Google Draws Wikileaks' Ire for Secretly Providing Private Email Data to DOJ
"Knowing that the FBI read the words I wrote to console my mother over a death in the family makes me feel sick," says journalist Sarah Harrison
In what non-profit media organization Wikileaks is calling a "horrifying precedent for press freedoms," internet giant Google has confirmed it complied with a request by the U.S. government to hand over the complete content and data attached to email accounts belonging to three Wikileaks staffers under a secret search warrant issued by a federal judge in 2012.
On Sunday, attorneys representing Wikileaks sent a letter (web) to executives at Google demanding answers related to what they termed the "serious violation of the privacy and journalistic rights" of their three employees--Investigations editor Sarah Harrison, Section Editor Joseph Farrell and senior journalist and spokesperson Kristinn Hrafnsson.
"The broadly tailored search warrants are evidence of the fact that the government refuses to recognize that WikiLeaks is staffed by journalists and editors. It refuses to recognize that the organization’s act of publishing US government documents is an act of journalism." —Kevin Gosztola, FireDogLakeWikileaks was notified on Christmas Eve of 2014 by Google that the order had been fulfilled, citing a gag order the company said prevented it from informing the three individuals, or their employer, earlier. Wikileaks is only making the details of the situation public now.
The letter from Wikileak's legal team to Google's chairman Eric Schmidt states, "We are astonished and disturbed that Google waited over two and a half years to notify its subscribers that a search warrant was issued for their records."
According to Wikileaks, the warrants reveal for the first time a clear list of the alleged offenses the US government is trying to apply in its attempts to build a prosecution against Julian Assange and his staff for their role in revealing secrets that have proved damaging to the nation's reputation. The possible criminal offenses cited by the order, according to the group's analysis, could total 45 years of imprisonment.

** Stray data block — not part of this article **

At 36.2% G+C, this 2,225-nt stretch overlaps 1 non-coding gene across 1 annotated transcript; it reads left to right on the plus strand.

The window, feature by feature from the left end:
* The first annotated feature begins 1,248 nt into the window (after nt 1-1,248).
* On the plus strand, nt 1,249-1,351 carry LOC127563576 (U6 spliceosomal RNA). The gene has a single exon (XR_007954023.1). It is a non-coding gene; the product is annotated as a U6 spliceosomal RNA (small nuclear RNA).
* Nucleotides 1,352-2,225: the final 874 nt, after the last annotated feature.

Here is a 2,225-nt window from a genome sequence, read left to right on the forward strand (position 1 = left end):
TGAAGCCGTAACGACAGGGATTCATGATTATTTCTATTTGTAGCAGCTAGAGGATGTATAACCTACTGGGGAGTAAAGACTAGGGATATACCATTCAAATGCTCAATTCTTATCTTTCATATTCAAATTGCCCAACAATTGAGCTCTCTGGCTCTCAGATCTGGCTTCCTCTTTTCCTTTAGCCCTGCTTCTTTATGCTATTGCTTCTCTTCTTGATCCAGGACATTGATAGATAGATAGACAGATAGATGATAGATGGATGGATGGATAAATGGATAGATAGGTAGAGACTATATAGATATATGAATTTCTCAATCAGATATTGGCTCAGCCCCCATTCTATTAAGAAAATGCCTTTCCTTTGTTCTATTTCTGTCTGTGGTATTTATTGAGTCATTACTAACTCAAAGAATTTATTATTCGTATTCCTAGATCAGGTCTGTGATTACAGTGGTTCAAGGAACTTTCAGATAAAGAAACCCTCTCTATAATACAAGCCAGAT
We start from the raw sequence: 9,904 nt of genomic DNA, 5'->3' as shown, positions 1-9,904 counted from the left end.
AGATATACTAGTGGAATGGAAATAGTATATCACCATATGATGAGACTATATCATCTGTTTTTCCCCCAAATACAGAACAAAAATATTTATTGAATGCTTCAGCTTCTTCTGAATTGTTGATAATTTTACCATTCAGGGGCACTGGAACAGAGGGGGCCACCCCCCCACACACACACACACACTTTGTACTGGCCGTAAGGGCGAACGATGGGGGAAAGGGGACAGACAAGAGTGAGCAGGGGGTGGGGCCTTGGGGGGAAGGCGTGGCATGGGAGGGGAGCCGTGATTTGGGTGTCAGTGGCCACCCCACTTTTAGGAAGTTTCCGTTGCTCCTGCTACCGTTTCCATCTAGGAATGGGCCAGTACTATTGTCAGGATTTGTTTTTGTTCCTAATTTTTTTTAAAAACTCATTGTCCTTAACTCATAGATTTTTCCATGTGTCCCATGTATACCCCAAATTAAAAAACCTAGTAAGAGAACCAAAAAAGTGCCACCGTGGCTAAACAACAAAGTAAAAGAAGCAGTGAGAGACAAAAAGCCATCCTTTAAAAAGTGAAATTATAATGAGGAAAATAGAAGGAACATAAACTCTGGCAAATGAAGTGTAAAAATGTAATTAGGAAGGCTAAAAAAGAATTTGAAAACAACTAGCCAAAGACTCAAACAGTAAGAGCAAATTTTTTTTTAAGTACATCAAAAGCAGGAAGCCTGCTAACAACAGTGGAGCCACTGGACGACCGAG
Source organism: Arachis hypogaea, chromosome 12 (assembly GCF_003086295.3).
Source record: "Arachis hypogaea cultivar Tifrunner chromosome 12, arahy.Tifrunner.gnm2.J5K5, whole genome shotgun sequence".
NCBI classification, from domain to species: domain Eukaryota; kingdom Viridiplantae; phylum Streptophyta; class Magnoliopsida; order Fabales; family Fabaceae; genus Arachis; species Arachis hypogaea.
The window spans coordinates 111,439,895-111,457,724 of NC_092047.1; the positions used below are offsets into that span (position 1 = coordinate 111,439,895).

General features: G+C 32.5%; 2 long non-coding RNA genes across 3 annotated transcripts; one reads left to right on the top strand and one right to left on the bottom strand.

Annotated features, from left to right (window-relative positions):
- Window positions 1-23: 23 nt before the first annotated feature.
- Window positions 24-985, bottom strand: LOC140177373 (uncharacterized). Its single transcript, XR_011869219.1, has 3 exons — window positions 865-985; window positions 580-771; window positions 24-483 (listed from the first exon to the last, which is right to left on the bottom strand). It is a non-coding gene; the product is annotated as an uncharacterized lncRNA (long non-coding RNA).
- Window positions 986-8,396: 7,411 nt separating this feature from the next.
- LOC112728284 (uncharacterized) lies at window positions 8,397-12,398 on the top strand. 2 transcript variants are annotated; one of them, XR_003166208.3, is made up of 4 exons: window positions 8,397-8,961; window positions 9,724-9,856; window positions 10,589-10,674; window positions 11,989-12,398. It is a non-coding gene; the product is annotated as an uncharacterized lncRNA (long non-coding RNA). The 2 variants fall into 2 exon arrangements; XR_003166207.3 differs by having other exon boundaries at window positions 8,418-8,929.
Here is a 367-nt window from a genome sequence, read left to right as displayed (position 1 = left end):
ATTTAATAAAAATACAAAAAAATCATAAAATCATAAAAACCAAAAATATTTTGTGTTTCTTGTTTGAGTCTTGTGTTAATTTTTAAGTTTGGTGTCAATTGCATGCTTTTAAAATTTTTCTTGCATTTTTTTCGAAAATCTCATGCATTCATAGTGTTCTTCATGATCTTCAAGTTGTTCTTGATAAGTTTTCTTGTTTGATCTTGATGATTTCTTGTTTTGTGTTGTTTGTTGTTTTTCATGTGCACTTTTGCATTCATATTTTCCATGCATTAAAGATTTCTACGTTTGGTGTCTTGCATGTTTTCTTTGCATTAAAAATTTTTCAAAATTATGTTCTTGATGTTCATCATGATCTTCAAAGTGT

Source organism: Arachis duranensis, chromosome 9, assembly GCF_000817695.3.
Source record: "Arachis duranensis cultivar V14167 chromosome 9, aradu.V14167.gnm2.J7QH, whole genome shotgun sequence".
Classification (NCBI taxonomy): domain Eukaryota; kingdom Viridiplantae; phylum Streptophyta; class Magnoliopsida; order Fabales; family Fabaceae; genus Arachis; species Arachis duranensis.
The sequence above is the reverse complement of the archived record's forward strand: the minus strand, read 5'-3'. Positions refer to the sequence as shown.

Assange, in a statement, aimed his ire at the White House for seeking out access to the private communications. "WikiLeaks has out endured everything the Obama administration has thrown at us," Assange said, "and we will out endure these latest 'offenses' too."
Though Wikileaks has said that its staffers do not use their gmail accounts for communications related to their work, the group argues the search warrants represent a clear violation of their personal privacy and an assault on press freedoms.
For her part, Sarah Harrison told the Guardian, "Knowing that the FBI read the words I wrote to console my mother over a death in the family makes me feel sick."
The Guardian reports:
When it notified the WikiLeaks employees last month, Google said it had been unable to say anything about the warrants earlier as a gag order had been imposed. Google said the non-disclosure orders had subsequently been lifted, though it did not specify when.
Harrison, who also heads the Courage Foundation, told the Guardian she was distressed by the thought of government officials gaining access to her private emails. [...]
She accused Google of helping the US government conceal “the invasion of privacy into a British journalist’s personal email address. Neither Google nor the US government are living up to their own laws or rhetoric in privacy or press protections”.
The court orders cast a data net so wide as to ensnare virtually all digital communications originating from or sent to the three. Google was told to hand over the contents of all their emails, including those sent and received, all draft correspondence and deleted emails. The source and destination addresses of each email, its date and time, and size and length were also included in the dragnet.